Whatever your believe on the health care debate – you owe it to ourself to watch this:
The text is here. I don’t know if it is as compelling as the video.
I watch it and my blood boils at the damage and destruction to reasonable discourse resulting from the “death panel” comments that Sarah Palin and others made. This is fundamentally why I’ll never vote republican again at the national level as long as people like her, and other obstructionists purely in it for their own gain are anywhere near the GOP. I don’t know that the democrats are all that much better in many areas, but right here in this one, the activities of the republicans are completely shameful.
Pass the damn bill. No it’s not perfect, nothing ever is, but we have to start making steps for health and insurance reform. Pass the damn bill.
I honestly haven’t the foggiest what’s going on with the w3c HTML working group and HTML5. I don’t read their mailing list (that is, the public one – apparently there’s some private one too).
However, I do follow the blogs and the twitters of a lot of the people who are heavily involved in this process though – so I see all these random, obscurest, glimpses of it. I have no idea who the “good guys” are and the “bad guys” are. I’ll see comments and links from multiple of the participants that seem to trigger one value that I have in software or another.
But as a complete and total outsider, not altogether unknowledgeable of the subject matter, but altogether completely ignorant of the personalities and the the process of it all, all I can say is this:
Dear W3C: You are starting to make Congress look good.
Anyone want to start a prediction market on whether we’ll see Health Care Reform or HTML5 first?
They said that the Internet had gone too far.
[insert reverberating demon-sheep like whisper of “too far” here.]
We say. NO! It has not yet gone far enough.
[find some aluminum foil. Or a lightning storm. Or both. You’ll need some thunder.]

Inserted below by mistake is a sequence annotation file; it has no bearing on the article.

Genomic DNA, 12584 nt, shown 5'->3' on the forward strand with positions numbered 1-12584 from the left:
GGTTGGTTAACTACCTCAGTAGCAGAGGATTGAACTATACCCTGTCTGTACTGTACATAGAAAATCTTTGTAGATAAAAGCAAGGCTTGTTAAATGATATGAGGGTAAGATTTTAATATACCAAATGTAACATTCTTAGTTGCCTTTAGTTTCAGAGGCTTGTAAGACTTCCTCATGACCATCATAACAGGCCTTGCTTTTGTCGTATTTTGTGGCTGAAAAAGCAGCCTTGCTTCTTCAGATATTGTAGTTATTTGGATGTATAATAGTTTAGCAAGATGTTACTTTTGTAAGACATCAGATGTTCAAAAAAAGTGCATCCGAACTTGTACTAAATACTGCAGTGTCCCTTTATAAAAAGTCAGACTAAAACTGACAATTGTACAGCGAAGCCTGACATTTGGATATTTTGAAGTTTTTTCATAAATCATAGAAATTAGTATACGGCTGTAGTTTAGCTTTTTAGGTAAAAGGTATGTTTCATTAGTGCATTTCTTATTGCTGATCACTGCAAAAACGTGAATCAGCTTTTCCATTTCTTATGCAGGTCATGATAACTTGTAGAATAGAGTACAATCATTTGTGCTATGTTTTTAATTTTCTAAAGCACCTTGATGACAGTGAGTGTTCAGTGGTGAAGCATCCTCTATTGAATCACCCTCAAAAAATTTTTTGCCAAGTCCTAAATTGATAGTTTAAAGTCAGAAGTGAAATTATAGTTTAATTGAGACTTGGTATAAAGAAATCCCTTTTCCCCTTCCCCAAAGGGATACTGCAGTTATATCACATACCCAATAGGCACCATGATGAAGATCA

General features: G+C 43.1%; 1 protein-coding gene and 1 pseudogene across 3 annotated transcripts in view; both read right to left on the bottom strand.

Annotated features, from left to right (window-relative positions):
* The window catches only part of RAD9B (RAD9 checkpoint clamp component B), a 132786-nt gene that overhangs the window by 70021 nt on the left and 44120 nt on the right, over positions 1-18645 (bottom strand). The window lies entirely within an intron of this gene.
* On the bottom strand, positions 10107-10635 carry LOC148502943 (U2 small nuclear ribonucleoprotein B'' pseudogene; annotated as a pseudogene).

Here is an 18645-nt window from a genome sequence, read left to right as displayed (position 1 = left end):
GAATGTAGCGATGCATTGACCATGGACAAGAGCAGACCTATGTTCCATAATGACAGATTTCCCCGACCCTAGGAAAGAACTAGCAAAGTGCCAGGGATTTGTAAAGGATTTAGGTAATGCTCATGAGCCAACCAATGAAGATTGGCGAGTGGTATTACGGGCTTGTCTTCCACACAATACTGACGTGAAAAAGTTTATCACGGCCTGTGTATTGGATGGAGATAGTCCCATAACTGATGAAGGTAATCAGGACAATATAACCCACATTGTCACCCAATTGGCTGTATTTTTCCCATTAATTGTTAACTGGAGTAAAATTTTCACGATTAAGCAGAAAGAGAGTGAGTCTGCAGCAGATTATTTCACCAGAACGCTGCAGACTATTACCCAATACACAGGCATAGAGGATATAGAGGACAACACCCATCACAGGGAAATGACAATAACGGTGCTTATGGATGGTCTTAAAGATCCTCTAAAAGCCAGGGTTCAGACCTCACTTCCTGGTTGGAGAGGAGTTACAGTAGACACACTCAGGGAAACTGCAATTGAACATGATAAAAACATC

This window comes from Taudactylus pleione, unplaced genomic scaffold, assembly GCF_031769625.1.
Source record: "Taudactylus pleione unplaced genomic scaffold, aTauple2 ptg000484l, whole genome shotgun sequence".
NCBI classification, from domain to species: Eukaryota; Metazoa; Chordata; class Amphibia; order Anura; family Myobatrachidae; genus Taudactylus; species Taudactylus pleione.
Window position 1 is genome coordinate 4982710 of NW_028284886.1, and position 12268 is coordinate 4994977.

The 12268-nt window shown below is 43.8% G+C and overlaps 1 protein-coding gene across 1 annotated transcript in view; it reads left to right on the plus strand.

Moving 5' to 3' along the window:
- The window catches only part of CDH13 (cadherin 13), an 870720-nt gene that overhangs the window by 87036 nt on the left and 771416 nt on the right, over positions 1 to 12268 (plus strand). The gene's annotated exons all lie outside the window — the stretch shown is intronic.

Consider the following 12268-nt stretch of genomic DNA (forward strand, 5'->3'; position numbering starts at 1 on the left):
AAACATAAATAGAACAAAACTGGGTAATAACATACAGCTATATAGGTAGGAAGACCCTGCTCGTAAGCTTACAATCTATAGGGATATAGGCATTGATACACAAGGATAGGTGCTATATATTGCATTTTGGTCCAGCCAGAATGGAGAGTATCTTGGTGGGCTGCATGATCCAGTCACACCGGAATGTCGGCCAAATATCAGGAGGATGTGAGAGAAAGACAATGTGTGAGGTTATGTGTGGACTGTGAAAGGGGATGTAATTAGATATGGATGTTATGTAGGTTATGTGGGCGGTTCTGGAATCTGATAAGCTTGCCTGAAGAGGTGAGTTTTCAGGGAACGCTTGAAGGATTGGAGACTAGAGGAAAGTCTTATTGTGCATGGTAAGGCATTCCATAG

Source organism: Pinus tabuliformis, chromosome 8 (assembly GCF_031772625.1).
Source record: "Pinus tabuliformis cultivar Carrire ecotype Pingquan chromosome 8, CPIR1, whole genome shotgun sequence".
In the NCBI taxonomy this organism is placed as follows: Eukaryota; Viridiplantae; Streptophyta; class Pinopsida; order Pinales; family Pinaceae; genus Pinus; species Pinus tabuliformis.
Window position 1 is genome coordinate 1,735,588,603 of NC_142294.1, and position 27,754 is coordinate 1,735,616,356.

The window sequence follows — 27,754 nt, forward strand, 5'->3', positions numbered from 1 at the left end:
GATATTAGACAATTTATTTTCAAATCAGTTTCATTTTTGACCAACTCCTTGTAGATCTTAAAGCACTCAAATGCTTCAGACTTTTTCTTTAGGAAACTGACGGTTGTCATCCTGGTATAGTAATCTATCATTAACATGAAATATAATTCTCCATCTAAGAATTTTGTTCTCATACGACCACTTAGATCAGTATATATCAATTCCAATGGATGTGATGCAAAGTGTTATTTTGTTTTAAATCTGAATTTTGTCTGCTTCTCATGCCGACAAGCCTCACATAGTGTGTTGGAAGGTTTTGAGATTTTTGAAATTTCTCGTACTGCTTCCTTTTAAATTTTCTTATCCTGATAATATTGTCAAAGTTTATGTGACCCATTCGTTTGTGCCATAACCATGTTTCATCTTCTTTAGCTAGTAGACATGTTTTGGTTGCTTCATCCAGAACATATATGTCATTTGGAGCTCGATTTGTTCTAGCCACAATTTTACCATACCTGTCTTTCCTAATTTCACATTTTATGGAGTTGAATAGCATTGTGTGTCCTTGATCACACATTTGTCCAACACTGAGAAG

I liked Sun, I didn’t like Java. But I’ve had a long relationship with Sun hardware and the OS – dating back to the time when it was the hot thing replacing the DEC equipment both at work and at school. It always served me well in the roles where I used it.
I’m actually going miss the Schwartz.
What a long strange trip it was.
Needs More Higgins is the new Needs More Cowbell.
( thanks to Rich Phelps for my new catch phrase. Everyone needs a catch phrase.. )
Faruk, Faruk, you could learn a few things from the old people
I don’t disagree with your assertion “The iPhone and iPad are shifting it even further towards consumers, away from the tinkerers of old, the small little “elite” that excludes the vast majority of people.” – I guess I said the the same thing.
But I disagree vociferously with the assertion that this has changed:
” When they were young, doing anything with a computer required a strong understanding of mathematics, the ability to think in binary and the perseverance to keep exploring things without any book or person around to guide you.”
That has not changed To be a programmer today – you better damn well be able to do that. Objective-C on the iPhone OS absolutely requires that. How on earth did you get to be a programmer at all without some understanding of computing architecture? Even a web programmer?
As far as building your own tools – you can’t – from Apple’s own guidelines:
3.3.2 An Application may not itself install or launch other executable code by any means, including without limitation through the use of a plug-in architecture, calling other frameworks, other APIs or otherwise. No interpreted code may be downloaded or used in an Application except for code that is interpreted and run by Apple’s Documented APIs and built-in interpreter(s).
I think that’s part of Mark’s concern, part of Tim’s concern, and it’s my own concern. I disagree a bit with both that I think the platform is good for the general population – and agree with you on it’s benefit – but I completely disagree with your assertions that the world has changed for the programmers. I’m glad we don’t have punch cards and toggle switches anymore – and that I never had to use them. And I’m damn glad to not have to write Pascal anymore. But effective development still requires logic and still requires architectural understanding of the platform.